BRITAIN’S downgrade became inevitable on 29 November 2011. Before then, the chancellor was committed to eliminating the structural deficit within five years, and to getting net debt as a proportion of GDP falling by 2015. But new forecasts, presented on that day’s Autumn Statement, indicated that he wouldn’t achieve the first target on unchanged policies. With the choice between more cuts or more debt, he chose more debt. He abandoned deficit reduction. He subsequently abandoned his net debt target as well.
Moody’s decision to downgrade Britain’s credit rating is therefore unsurprising. Public finance statistics have been obfuscated, and decisions required to get debt under control have been pushed into the future – with all the uncertainty of future elections and the demographics of an ageing population.
And now some have used the downgrade to push misguided calls for more borrowing. But the consolidation programme so far has only been “private sector austerity”, with front-loaded tax hikes and public investment cuts. Current expenditure and welfare costs have risen. In contrast, consolidation best practice requires significant reductions to public consumption spending and tight control of welfare, with taxes and investment left untouched. It would be foolish to change course, just as the coalition is about to start back-loaded cuts in the right areas. In fact, if further large savings in current budgets could be found for incentive-enhancing tax cuts, all the better.
Instead, neo-Keynesians want to throw away the programme completely and open the taps with additional “stimulus”. They ignore the fact that we already have debts above the threshold economists Ken Rogoff and Carmen Reinhart argue leads to two decades of stagnation. And there’s also little evidence that stimulus actually works in generating a self-sustaining recovery (ask Japan). At best, it might be a short-term shot in the arm – pain aversion, rather than a cure. The debate about short-term fiscal multipliers (the fact we are open and have high debts suggests they are near-zero; coordinated consolidation in Europe and near zero interest rates suggests they are higher) misses the point. New debt has to be paid back, inflated away or defaulted on eventually. There’s no free lunch.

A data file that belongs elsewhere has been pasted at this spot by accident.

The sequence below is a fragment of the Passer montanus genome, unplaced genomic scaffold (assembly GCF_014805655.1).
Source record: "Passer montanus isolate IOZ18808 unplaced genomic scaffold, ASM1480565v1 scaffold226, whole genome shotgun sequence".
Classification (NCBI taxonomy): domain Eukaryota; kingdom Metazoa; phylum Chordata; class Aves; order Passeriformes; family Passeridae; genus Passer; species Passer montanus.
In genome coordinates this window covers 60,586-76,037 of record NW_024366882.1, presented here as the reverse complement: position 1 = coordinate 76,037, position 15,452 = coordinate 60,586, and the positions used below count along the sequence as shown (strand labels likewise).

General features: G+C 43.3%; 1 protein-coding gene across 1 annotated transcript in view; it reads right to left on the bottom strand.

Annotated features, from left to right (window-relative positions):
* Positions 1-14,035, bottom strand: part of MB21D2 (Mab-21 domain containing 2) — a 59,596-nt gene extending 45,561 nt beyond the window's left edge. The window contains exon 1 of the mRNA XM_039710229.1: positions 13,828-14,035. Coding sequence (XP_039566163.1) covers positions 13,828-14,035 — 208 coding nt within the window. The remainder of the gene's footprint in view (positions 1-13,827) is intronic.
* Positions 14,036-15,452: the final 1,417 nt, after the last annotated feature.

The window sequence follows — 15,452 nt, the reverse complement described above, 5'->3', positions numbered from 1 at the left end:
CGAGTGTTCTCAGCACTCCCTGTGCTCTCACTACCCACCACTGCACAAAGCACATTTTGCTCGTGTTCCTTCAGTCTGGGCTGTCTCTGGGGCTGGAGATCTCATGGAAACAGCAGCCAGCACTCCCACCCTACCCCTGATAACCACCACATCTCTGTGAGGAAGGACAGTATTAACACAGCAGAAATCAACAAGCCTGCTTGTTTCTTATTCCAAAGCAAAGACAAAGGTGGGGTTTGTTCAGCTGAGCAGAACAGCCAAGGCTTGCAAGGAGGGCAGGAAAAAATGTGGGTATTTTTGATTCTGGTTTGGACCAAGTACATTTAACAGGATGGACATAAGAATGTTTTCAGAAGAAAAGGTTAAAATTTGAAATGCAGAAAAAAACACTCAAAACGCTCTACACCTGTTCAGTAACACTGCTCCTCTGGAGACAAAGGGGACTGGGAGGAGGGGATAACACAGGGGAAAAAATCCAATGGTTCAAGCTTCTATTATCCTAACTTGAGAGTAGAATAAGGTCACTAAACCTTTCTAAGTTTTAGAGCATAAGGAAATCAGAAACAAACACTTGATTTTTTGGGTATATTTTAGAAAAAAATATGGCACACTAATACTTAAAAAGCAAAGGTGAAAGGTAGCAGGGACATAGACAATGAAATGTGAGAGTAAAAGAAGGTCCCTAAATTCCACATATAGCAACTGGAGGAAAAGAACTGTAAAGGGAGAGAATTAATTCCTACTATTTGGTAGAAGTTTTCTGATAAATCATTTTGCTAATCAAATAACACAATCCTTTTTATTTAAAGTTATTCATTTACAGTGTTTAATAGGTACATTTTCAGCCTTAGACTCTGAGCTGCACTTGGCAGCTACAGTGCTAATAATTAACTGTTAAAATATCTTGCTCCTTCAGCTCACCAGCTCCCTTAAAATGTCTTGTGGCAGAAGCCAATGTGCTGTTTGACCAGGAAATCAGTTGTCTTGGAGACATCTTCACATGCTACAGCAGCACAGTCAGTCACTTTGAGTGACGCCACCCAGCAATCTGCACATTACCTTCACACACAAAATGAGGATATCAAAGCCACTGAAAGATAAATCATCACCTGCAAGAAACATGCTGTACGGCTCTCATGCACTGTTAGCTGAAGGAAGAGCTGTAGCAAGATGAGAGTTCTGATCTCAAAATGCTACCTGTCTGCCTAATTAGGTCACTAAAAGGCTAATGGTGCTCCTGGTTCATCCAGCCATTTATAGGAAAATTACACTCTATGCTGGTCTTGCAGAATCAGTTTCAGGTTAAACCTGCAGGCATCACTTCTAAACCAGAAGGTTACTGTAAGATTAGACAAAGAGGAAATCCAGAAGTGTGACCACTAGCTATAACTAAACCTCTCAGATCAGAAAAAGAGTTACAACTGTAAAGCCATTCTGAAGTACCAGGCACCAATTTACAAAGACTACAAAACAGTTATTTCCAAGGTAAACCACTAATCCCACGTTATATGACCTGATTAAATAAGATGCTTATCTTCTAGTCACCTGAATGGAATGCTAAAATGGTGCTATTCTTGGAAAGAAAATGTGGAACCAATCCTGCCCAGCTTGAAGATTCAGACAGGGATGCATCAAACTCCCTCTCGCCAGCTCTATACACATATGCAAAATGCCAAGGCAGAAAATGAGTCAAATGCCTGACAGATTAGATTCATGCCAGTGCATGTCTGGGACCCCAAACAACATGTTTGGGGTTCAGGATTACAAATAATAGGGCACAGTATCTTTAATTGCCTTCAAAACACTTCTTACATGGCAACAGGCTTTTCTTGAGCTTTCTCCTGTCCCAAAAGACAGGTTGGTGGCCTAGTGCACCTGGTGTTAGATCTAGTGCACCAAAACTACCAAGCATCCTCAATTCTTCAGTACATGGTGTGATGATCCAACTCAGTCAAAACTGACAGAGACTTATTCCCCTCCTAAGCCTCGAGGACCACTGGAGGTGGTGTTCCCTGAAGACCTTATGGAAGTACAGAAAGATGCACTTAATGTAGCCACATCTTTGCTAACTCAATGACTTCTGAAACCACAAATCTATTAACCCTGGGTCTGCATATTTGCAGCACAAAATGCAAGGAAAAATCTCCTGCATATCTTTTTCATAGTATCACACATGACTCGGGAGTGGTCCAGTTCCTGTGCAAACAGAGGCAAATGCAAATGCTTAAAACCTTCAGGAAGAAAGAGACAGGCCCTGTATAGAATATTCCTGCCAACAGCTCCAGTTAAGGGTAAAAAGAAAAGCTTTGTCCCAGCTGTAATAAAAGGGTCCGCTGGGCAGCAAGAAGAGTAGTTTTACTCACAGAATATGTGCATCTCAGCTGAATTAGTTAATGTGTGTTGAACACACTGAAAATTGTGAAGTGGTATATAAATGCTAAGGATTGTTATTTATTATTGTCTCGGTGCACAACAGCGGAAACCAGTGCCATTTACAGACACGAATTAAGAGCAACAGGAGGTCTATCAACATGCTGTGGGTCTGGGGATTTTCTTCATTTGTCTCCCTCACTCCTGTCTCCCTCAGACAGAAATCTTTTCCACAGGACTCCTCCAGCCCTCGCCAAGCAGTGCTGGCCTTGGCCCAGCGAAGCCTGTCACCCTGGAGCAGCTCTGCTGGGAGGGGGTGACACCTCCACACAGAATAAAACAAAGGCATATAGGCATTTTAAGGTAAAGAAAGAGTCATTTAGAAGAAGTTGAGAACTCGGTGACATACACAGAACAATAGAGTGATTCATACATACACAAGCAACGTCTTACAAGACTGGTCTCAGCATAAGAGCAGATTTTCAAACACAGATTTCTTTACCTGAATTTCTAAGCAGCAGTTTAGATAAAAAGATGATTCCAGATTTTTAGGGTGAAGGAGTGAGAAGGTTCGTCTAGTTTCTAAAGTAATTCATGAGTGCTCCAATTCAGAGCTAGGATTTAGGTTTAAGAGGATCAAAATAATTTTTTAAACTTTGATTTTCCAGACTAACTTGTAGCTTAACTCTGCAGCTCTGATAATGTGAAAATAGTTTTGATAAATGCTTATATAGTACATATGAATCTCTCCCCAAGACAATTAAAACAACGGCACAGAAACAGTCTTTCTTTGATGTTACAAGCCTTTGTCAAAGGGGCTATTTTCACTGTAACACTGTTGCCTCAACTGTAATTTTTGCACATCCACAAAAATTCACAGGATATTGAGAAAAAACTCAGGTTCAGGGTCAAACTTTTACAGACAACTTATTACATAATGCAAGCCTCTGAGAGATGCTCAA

Further, there are significant risks. Britain’s low bond yields don’t reflect reality, having been artificially held down by quantitative easing, regulation and a relative flight to safety. With the US recovering, and with the Eurozone set to improve eventually, continued high deficits will lose us our reward for safety. If markets think we are printing money to finance deficits, with little commitment to running surpluses in future, this will lead to inflation and a slow run on the pound (which is already sliding).
There are no easy answers, but there are simple ones. Public current expenditure must be cut substantially to enhance medium-term growth, and the coalition must also do all it can to aid private sector recovery: whether through tax reform, deregulation, or fixing the banks.
Ryan Bourne is head of economic research at the Centre for Policy Studies.